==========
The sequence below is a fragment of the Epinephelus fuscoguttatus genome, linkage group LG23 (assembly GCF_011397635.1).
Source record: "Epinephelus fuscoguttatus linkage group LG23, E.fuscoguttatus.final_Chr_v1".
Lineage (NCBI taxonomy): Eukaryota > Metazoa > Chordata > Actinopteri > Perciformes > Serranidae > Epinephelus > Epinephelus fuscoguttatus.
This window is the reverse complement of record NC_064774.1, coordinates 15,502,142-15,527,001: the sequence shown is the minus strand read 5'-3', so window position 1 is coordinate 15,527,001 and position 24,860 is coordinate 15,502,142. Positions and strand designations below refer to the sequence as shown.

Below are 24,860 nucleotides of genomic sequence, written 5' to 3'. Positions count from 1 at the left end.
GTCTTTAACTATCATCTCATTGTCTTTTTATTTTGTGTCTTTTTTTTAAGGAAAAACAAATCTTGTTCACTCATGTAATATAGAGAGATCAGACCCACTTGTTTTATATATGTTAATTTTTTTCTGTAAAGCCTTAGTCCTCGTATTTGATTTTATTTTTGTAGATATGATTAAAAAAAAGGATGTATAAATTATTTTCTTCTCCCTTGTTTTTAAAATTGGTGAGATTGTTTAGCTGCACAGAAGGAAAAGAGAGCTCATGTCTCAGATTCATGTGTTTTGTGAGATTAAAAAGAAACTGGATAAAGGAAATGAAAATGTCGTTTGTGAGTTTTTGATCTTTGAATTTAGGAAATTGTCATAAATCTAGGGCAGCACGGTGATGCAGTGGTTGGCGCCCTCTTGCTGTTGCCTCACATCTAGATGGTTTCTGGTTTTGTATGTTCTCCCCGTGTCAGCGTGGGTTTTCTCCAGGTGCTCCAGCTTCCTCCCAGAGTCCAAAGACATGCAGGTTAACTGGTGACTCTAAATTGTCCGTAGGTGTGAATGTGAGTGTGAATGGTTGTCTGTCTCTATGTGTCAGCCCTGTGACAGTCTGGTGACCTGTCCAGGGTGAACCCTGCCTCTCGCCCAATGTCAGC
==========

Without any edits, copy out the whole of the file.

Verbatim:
The sequence below is a fragment of the Epinephelus fuscoguttatus genome, linkage group LG23 (assembly GCF_011397635.1).
Source record: "Epinephelus fuscoguttatus linkage group LG23, E.fuscoguttatus.final_Chr_v1".
Lineage (NCBI taxonomy): Eukaryota > Metazoa > Chordata > Actinopteri > Perciformes > Serranidae > Epinephelus > Epinephelus fuscoguttatus.
This window is the reverse complement of record NC_064774.1, coordinates 15,502,142-15,527,001: the sequence shown is the minus strand read 5'-3', so window position 1 is coordinate 15,527,001 and position 24,860 is coordinate 15,502,142. Positions and strand designations below refer to the sequence as shown.

Below are 24,860 nucleotides of genomic sequence, written 5' to 3'. Positions count from 1 at the left end.
GTCTTTAACTATCATCTCATTGTCTTTTTATTTTGTGTCTTTTTTTTAAGGAAAAACAAATCTTGTTCACTCATGTAATATAGAGAGATCAGACCCACTTGTTTTATATATGTTAATTTTTTTCTGTAAAGCCTTAGTCCTCGTATTTGATTTTATTTTTGTAGATATGATTAAAAAAAAGGATGTATAAATTATTTTCTTCTCCCTTGTTTTTAAAATTGGTGAGATTGTTTAGCTGCACAGAAGGAAAAGAGAGCTCATGTCTCAGATTCATGTGTTTTGTGAGATTAAAAAGAAACTGGATAAAGGAAATGAAAATGTCGTTTGTGAGTTTTTGATCTTTGAATTTAGGAAATTGTCATAAATCTAGGGCAGCACGGTGATGCAGTGGTTGGCGCCCTCTTGCTGTTGCCTCACATCTAGATGGTTTCTGGTTTTGTATGTTCTCCCCGTGTCAGCGTGGGTTTTCTCCAGGTGCTCCAGCTTCCTCCCAGAGTCCAAAGACATGCAGGTTAACTGGTGACTCTAAATTGTCCGTAGGTGTGAATGTGAGTGTGAATGGTTGTCTGTCTCTATGTGTCAGCCCTGTGACAGTCTGGTGACCTGTCCAGGGTGAACCCTGCCTCTCGCCCAATGTCAGC